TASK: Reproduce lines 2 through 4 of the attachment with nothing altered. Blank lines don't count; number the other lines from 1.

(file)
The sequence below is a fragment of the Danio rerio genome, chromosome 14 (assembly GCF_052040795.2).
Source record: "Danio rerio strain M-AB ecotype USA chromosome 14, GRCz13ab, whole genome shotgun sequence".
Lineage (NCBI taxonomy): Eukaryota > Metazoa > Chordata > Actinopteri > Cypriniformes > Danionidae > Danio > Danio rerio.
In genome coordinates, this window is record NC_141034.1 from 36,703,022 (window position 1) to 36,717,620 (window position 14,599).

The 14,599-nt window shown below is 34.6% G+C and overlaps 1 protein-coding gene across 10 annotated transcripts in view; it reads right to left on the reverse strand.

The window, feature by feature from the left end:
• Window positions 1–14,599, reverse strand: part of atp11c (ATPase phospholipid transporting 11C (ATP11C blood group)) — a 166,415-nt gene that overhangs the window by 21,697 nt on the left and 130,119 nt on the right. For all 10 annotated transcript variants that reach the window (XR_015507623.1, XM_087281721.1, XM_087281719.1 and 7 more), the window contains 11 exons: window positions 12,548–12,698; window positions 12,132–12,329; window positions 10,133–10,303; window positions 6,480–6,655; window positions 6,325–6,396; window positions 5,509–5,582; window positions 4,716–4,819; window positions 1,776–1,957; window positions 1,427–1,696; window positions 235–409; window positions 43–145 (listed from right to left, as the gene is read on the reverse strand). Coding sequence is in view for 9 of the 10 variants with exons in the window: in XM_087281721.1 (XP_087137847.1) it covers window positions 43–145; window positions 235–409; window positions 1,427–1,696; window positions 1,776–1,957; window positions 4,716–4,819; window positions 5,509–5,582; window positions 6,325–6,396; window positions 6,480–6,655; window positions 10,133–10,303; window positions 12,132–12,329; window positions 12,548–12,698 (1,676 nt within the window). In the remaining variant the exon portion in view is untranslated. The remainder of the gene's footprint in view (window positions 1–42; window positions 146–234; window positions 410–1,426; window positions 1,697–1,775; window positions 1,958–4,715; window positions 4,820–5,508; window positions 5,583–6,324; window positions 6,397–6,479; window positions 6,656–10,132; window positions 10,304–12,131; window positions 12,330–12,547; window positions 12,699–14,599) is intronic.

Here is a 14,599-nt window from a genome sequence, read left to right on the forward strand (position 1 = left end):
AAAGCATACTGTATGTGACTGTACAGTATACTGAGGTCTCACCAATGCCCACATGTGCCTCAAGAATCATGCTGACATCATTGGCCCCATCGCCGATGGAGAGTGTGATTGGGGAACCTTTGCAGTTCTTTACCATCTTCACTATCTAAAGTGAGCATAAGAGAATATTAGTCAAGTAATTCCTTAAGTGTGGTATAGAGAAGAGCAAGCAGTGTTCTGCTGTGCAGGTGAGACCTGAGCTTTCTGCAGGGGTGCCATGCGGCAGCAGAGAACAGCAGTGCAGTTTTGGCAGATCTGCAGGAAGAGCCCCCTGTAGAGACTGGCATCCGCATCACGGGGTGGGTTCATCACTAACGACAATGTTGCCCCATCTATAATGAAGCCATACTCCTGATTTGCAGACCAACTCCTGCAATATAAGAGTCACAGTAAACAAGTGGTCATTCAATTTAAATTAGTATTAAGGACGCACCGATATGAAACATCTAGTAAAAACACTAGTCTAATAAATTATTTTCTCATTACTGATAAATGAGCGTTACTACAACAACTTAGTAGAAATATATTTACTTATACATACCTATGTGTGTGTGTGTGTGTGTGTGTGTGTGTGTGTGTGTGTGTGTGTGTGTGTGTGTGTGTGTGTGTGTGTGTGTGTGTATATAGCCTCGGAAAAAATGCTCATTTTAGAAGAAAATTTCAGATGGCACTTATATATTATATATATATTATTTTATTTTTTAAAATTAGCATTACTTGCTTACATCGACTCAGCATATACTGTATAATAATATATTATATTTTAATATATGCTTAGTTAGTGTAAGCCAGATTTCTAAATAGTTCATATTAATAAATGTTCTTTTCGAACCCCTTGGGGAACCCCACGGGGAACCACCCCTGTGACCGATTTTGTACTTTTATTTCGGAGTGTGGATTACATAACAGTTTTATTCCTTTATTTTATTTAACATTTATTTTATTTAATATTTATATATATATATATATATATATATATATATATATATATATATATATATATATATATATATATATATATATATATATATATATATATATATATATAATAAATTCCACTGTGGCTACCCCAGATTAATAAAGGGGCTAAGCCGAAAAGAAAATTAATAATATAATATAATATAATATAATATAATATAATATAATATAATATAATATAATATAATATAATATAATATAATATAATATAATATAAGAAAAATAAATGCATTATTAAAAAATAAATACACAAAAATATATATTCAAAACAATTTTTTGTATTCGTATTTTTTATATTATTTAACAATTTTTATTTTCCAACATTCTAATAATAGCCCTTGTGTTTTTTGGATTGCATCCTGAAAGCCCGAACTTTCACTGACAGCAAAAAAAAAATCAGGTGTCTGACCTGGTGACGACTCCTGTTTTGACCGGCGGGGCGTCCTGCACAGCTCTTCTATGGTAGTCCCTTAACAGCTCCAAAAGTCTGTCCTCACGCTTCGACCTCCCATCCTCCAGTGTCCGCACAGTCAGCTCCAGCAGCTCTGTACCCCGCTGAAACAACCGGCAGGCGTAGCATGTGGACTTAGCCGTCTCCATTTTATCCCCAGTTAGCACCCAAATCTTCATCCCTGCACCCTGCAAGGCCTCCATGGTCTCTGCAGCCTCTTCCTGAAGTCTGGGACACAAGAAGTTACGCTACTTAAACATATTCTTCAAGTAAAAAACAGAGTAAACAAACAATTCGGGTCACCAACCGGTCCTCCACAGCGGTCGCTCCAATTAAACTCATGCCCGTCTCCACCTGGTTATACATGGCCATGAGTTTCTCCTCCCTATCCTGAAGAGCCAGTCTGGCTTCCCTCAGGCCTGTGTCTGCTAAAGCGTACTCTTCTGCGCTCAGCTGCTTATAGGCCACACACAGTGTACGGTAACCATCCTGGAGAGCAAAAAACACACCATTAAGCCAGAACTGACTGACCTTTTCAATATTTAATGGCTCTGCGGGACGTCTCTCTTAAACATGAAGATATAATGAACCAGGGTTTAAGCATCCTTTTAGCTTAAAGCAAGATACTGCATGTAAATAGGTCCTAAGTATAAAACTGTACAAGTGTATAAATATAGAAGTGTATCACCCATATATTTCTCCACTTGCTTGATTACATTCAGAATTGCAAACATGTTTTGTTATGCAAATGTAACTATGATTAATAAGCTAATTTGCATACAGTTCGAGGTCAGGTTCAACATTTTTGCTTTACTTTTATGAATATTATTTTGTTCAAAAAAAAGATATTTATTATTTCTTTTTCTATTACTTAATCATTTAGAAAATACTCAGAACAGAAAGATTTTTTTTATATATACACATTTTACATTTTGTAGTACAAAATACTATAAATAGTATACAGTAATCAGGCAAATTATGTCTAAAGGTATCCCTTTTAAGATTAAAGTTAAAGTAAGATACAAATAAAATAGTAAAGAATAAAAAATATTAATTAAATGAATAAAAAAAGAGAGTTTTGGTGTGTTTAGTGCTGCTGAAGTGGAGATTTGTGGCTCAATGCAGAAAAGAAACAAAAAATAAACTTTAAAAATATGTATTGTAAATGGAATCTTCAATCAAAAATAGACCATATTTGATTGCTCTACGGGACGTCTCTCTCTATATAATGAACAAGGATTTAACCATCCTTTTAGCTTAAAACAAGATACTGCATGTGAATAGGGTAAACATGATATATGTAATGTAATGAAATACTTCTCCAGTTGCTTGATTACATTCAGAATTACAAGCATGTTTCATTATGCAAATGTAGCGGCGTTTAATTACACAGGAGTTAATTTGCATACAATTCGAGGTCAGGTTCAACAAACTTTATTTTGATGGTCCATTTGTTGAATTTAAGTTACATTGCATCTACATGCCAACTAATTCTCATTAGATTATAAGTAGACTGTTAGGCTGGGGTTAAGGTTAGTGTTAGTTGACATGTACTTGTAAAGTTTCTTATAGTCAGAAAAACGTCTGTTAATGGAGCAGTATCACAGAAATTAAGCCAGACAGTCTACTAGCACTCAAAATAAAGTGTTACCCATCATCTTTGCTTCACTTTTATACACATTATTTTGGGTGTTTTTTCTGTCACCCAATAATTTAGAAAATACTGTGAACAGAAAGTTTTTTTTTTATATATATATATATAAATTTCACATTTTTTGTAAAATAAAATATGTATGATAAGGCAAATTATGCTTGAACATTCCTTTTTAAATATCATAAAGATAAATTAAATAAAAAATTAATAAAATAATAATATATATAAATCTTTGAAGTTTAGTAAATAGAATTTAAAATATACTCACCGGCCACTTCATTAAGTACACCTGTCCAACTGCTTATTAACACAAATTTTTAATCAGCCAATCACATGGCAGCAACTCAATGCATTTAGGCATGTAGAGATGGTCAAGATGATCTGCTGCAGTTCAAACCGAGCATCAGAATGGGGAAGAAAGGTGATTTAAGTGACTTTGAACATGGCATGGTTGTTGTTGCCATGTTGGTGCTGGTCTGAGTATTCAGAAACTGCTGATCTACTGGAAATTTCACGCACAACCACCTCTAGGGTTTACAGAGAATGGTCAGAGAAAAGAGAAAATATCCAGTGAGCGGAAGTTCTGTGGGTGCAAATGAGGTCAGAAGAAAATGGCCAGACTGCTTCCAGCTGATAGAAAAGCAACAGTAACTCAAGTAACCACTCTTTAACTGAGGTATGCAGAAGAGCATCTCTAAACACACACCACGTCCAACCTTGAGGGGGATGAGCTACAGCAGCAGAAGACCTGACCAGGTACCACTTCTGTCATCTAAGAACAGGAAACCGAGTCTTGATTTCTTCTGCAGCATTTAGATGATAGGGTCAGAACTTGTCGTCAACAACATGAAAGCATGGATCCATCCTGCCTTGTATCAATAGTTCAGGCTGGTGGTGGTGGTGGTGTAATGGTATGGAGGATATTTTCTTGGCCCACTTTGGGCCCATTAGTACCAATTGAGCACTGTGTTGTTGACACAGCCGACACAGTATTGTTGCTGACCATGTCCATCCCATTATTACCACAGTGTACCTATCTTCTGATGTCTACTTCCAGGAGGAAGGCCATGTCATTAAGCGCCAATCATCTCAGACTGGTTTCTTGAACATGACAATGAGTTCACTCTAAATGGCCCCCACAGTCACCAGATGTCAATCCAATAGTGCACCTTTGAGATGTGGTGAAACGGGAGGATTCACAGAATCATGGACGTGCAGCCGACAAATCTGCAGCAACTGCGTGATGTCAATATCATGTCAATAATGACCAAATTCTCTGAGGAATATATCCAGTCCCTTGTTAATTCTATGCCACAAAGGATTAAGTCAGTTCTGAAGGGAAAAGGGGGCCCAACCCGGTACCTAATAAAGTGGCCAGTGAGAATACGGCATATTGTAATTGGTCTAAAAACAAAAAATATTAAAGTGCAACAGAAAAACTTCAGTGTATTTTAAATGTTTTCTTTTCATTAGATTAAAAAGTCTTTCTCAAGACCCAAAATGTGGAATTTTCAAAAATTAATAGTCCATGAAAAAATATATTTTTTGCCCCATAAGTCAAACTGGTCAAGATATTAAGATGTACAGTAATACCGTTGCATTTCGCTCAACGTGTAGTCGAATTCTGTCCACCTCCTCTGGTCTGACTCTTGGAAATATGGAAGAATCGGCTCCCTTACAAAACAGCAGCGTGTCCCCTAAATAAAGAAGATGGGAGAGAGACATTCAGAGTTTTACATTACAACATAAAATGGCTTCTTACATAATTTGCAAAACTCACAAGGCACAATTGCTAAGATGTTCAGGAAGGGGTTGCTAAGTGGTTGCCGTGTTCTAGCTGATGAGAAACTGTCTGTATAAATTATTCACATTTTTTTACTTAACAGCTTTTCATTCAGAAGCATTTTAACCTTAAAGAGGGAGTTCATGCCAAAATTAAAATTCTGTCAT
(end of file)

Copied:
Source record: "Danio rerio strain M-AB ecotype USA chromosome 14, GRCz13ab, whole genome shotgun sequence".
Lineage (NCBI taxonomy): Eukaryota > Metazoa > Chordata > Actinopteri > Cypriniformes > Danionidae > Danio > Danio rerio.
In genome coordinates, this window is record NC_141034.1 from 36,703,022 (window position 1) to 36,717,620 (window position 14,599).